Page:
Botulinum Toxin for Chronic Migraines
Botulinum toxin Type A was recommended by the National Institute for Health and Care Excellence (NICE) in June 2012 for the prevention of headaches in selected adults with chronic migraine
What is Botulinum toxin?
The toxin is a protein and is produced by a bacterium called Clostridium Botulinum. Botulinum toxin was first introduced in medical practice in the 1970s to treat squint and other eye disorders. Since then it has found uses in other areas of medicine and more recently in the treatment of chronic migraine. Only very small doses, enough to weaken but not paralyse muscles, are used medically. High doses of botulinum toxin are known to cause paralysis of muscles.
What is the evidence that Botulinum toxin can help chronic migraine?
Two large research trials (PREEMPT) recruited 1384 patients with chronic migraine. These patients were randomized and treated with Botulinum toxin or placebo. These patients were suffering on average 20 days of headache each month, of which 18 were moderate or severe. Those randomized to Botulinum toxin received 31 injections into specific sites in the head and neck every 12 weeks over a year.
After 12 months, 70% of those treated with Botulinum toxin had less than half of the number of headaches they had originally experienced.
What are the terms of the NICE approval?
Two treatments of Botulinum toxin are initially tried in chronic migraine (defined as headaches on at least 15 days each month, with migraine on at least 8 of these days). The NICE guidelines state that to receive Botulinum toxin you should:
- have already tried at least three different drug treatments to prevent chronic migraine but these treatments have not worked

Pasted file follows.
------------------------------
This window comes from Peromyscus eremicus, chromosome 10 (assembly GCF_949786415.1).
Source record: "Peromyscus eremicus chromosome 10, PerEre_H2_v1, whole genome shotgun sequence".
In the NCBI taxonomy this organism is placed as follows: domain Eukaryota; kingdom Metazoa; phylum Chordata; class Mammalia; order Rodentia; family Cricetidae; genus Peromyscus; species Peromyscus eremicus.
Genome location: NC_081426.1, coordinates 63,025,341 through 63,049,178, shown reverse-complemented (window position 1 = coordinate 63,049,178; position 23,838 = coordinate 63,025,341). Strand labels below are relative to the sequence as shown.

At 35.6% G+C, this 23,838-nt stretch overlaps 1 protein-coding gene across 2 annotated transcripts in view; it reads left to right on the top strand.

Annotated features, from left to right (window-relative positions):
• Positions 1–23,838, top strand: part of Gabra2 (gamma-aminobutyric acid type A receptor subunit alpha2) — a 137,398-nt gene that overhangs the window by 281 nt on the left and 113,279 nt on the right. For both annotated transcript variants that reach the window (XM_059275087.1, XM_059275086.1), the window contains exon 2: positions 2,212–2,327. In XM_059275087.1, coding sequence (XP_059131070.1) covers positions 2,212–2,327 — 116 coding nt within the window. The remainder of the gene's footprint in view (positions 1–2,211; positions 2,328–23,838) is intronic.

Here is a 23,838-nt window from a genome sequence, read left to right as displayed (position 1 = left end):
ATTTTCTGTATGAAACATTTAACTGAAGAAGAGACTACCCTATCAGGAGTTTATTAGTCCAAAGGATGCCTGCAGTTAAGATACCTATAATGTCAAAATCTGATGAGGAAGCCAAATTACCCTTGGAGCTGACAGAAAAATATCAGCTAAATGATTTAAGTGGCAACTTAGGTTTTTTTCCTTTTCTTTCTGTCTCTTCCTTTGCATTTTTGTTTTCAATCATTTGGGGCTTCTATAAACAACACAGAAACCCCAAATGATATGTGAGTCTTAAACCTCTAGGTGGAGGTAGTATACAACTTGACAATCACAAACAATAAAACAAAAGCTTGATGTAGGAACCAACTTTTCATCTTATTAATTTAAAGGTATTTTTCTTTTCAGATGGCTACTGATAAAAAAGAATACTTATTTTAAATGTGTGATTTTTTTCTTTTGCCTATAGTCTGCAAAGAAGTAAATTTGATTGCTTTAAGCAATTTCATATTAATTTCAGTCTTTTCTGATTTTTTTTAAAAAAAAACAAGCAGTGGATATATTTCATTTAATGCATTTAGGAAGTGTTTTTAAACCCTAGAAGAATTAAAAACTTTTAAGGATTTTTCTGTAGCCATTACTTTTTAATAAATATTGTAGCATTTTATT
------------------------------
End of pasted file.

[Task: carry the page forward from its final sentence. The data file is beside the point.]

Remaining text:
- not be taking too many painkillers or using them too often
If your migraine has not responded to Botulinum toxin treatment (the number of migraine headaches experienced has not decreased by 30% after two treatment cycles) then the treatment is stopped. Should chronic migraine change to episodic migraine (if the number of headaches you are having decreases to less than 15 days of headache each month for three months) then treatment with Botulinum toxin will be reviewed.
How does Botulinum toxin help to treat chronic migraine?
How Botulinum toxin helps with chronic migraine is not yet fully understood. It is thought that Botulinum toxin may reduce the transmission of pain messages to the brain. This may then have a knock-on effect on the central pain processing systems that generate migraine headaches.
What do you need to do before you can be considered for this treatment?
- you need to have tried at least three different drug treatments for chronic migraine but these treatments have failed to work
- you should not be taking too many painkillers which may cause a ‘medication over- use headache’
- you need to have completed a headache diary for one month prior to the start of Botulinum toxin treatment.
What does the treatment involve?
The treatment involves 31 injections of Botulinum toxin into the muscles around the shoulders, neck and head. These injections are repeated twelve weeks after the first course of treatment.
Are there any side effects?
In the clinical trials Botulinum toxin was well-tolerated. The commonest side effects were neck pain (6.7%), muscular weakness (5.5%), and drooping of the eyelid (3.3%). No serious irreversible side effects have ever been reported in trials of Botulinum toxin in headache. The injections themselves are not usually painful to receive and feel like a sharp needle prick.
What to do after treatment?
It will be necessary to stay for a short while after treatment until comfortable. A detailed headache diary will need to be completed to record the frequency of headaches occurring post injections.
It is advised that rubbing the injection sites be avoided for the first twenty four hours and hair washing should be delayed for the same period. Travelling home independently should be possible post treatment.
Who might benefit from Botulinum toxin for chronic migraine?
Only patients with chronic migraine are helped by this treatment. There are, however, other treatments available to patients with chronic migraine. It is important that patients have an informed discussion of their headaches and their options for treatment with a practitioner experienced in the diagnosis and management of headaches before a decision to use Botulinum toxin is taken.
- Last Updated:01 July 2020
- Review Date:01 July 2024
- Author:Dr N Fletcher & Gill Medley
The toxin is a protein and is produced by a bacterium called Clostridium Botulinum.